Khalid Abdalla stars in “The Kite Runner,” based on the world-wide best-seller by Khaled Hosseini. The book, the first-ever Afghan novel published in English, was a word-of-mouth sensation. It is the story of Amir, who left Afghanistan as a child following the Soviet occupation and returns during the time of Taliban control to find the son of his childhood friend. Abdalla, a Cambridge-educated actor of Egyptian heritage, plays Amir as an adult.
You have an extensive background in theater. How is it different preparing for appearing on screen?
It all came about by accident, just like my getting into acting in the first place. With acting, it was a teacher who came up to me one day and invited me to audition for a part and with [my first movie role in] “United 93” it was a case of them looking for actors of my descent in London. My background’s in theater but both mediums are about story-telling. You’re trying to find the best way to tell the story. From a director’s perspective it’s very different but for an actor it is very similar. There was a bigger difference between “United 93” and “Kite Runner” than between theater and movies. In “United 93” our average take was 20 minutes, but in “The Kite Runner” the longest one was an hour and 15 minutes. We used two cameras and variety of tricks in continuity. But the actors had to sustain the performance for a much longer time, as we do in theater.
One thing that is a huge difference is with a play you have to rehearse with a sense of the rhythm of the entire piece. That’s one reason you have to rehearse so long. With a film you have to concentrate on each scene and the majority of the rhythm is made by the editing so that in some ways frees you. But in both you find a performance essentially the same way. It always starts off badly, gets going, then slips a little bit. In film you start with a master shot, then cover it. It follows the rhythm of a rehearsal. You’ve always got to find it in a way that is sustainable relative to the whole.
You share the role of Amir with Zekeria Ebrahimi, who plays your character as a child. Did you coordinate at all in creating the character?
We didn’t go out actively to create a thruline, the “how do you hold a cup of tea” sort of thing, but we were around each other a lot. I watched the whole of that section on the set and I learned to fly a kite with him. There was the power of suggestion as well. We play the same story and that story carries both of us. You read me through the experience of one, having left my country and two, having gone through that history with Hassan. When you see me in the bar having the conversation with my father when he says, “I wish Hassan were here,” how I respond to him. You also see Amir begin to stand up to his father.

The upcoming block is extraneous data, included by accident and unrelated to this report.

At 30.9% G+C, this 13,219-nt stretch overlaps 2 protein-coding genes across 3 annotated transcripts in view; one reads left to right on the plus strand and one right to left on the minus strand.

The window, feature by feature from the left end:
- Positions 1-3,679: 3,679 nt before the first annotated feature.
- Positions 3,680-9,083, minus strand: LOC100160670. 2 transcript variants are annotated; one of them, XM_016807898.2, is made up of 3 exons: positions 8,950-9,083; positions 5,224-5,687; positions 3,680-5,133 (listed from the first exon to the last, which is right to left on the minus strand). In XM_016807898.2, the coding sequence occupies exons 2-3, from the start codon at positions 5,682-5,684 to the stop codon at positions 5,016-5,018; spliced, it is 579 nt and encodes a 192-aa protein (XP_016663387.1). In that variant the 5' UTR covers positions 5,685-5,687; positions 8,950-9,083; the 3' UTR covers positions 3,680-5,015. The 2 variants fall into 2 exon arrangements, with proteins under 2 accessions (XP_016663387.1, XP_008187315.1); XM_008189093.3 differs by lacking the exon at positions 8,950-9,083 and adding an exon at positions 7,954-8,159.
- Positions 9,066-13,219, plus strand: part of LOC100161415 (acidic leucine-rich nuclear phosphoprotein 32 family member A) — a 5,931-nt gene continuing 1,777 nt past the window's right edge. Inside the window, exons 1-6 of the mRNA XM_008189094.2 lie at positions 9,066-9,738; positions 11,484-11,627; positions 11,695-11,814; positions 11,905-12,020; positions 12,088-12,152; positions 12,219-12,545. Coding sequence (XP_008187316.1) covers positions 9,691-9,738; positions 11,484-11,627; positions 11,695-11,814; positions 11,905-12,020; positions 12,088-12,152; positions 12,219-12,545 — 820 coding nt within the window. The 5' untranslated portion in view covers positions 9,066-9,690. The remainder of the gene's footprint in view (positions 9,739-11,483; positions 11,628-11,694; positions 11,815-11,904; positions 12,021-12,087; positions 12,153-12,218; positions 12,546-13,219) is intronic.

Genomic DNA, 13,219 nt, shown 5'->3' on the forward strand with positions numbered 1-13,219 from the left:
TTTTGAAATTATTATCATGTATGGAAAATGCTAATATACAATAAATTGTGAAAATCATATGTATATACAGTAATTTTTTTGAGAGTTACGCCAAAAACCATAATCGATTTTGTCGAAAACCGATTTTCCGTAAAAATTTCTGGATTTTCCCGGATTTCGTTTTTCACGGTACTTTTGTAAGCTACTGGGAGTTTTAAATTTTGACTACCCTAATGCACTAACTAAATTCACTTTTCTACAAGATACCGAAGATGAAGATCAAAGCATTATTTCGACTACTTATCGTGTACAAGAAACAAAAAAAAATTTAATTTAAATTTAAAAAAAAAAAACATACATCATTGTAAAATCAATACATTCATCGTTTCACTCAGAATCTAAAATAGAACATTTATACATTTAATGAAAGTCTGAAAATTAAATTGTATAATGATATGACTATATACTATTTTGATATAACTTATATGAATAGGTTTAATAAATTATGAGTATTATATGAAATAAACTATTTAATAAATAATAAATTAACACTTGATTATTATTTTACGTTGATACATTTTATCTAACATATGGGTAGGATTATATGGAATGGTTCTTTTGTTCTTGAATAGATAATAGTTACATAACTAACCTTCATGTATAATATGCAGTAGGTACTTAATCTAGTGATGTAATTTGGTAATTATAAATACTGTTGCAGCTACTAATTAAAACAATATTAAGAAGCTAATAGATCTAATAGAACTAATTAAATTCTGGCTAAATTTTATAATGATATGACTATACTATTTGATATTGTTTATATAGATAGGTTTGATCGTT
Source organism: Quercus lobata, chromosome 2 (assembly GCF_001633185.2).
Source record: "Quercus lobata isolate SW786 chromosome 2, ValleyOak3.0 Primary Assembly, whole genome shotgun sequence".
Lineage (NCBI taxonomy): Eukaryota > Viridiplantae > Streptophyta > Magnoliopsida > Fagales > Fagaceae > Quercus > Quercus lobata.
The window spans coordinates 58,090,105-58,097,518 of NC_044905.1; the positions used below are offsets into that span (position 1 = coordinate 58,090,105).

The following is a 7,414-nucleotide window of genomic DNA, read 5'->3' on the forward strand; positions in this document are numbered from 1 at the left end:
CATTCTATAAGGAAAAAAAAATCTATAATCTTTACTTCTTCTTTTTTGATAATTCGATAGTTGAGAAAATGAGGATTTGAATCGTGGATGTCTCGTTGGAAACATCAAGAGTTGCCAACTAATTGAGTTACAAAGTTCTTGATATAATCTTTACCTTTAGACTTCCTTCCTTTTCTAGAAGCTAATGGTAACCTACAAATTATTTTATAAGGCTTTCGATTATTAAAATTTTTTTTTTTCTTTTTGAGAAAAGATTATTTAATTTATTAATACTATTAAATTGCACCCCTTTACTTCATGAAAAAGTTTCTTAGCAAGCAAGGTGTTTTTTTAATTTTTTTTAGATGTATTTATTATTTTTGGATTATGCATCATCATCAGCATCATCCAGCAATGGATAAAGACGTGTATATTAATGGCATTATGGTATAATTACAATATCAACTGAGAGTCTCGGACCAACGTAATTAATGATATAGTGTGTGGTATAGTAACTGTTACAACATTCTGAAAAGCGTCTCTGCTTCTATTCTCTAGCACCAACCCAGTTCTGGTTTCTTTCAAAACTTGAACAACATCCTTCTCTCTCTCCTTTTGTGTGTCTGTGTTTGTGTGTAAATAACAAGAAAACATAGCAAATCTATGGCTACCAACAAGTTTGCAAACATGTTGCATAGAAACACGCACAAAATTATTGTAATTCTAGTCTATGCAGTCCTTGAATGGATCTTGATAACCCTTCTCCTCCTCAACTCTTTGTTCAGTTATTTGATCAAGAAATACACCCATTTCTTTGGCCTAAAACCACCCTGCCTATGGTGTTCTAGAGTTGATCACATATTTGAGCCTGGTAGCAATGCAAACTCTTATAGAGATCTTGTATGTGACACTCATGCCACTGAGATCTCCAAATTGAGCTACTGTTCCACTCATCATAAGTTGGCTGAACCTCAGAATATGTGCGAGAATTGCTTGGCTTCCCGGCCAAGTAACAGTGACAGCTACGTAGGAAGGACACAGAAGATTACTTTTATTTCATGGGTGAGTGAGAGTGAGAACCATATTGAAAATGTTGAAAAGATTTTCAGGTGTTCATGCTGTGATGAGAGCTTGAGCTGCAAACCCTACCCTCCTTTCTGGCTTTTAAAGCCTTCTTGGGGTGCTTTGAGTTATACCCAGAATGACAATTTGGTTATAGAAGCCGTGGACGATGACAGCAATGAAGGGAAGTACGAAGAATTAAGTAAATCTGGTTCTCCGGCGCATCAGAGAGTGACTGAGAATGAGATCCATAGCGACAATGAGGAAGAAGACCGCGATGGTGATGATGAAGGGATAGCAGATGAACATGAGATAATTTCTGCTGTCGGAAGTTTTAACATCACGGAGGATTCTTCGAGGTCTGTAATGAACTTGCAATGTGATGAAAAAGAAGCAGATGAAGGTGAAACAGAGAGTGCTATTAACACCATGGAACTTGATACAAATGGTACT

In the film, it is clear you have a strong connection with the actor who plays your father, Homayon Ershadi.
He calls me his second son and I call him my second father. He is an architect. An Iranian filmmaker was driving along and saw him stopped at a traffic light and invited him to make a screen test. The film was “Taste of Cherry, directed by Abbas Kiarostami and he played the lead. The film won the Golden Palm at Cannes.
Amir is a character who by nature and culture keeps a lot inside. How do you approach a role like that as an actor?
Amir carries a lot without saying too much. As an actor it is about never being crude, never giving a kind of simple answer. I don’t know everything going on in Amir’s head but I have to leave the possibility of all the things he might be thinking to be read in my face.
What makes the story universal?
The movie is also important for what is does that has not been done before. It is the first Hollywood film to focus on an Afghani family. For once the concentration is about the people who have been brutalized and not the people who are brutalizing. After all those losses, people hear the words Afghan Muslim, and Arab, and it’s a whole lot of negative associations before there are any positive. When you meet someone from a different culture you don’t meet them through a bomb or a list of how many people died, you meet them through going to the house, meeting their family, having dinner with them, shared stories, and through that comes an understanding. This is a filmic way of doing that.
What do you want to do next?
Anything that I can sink my teeth into. But for now, film, although I do want to return to theater. Amir is the first on that journey of characters like the cities I love and the places I grew up, where you’re not identified by your ethnicity but by the moment when you speak, a person who lives as I live, who happens to be whatever, this time a writer, next time a doctor, or an actor, whatever it is, a character first, with a story to tell. I have no problem playing a terrorist as I did in “United 93” as long as it is pitted against stereotypes and political theories and assumptions, and done responsibly. I do not want to be in a movie set in the Middle East just because it is a good place to blow things up in.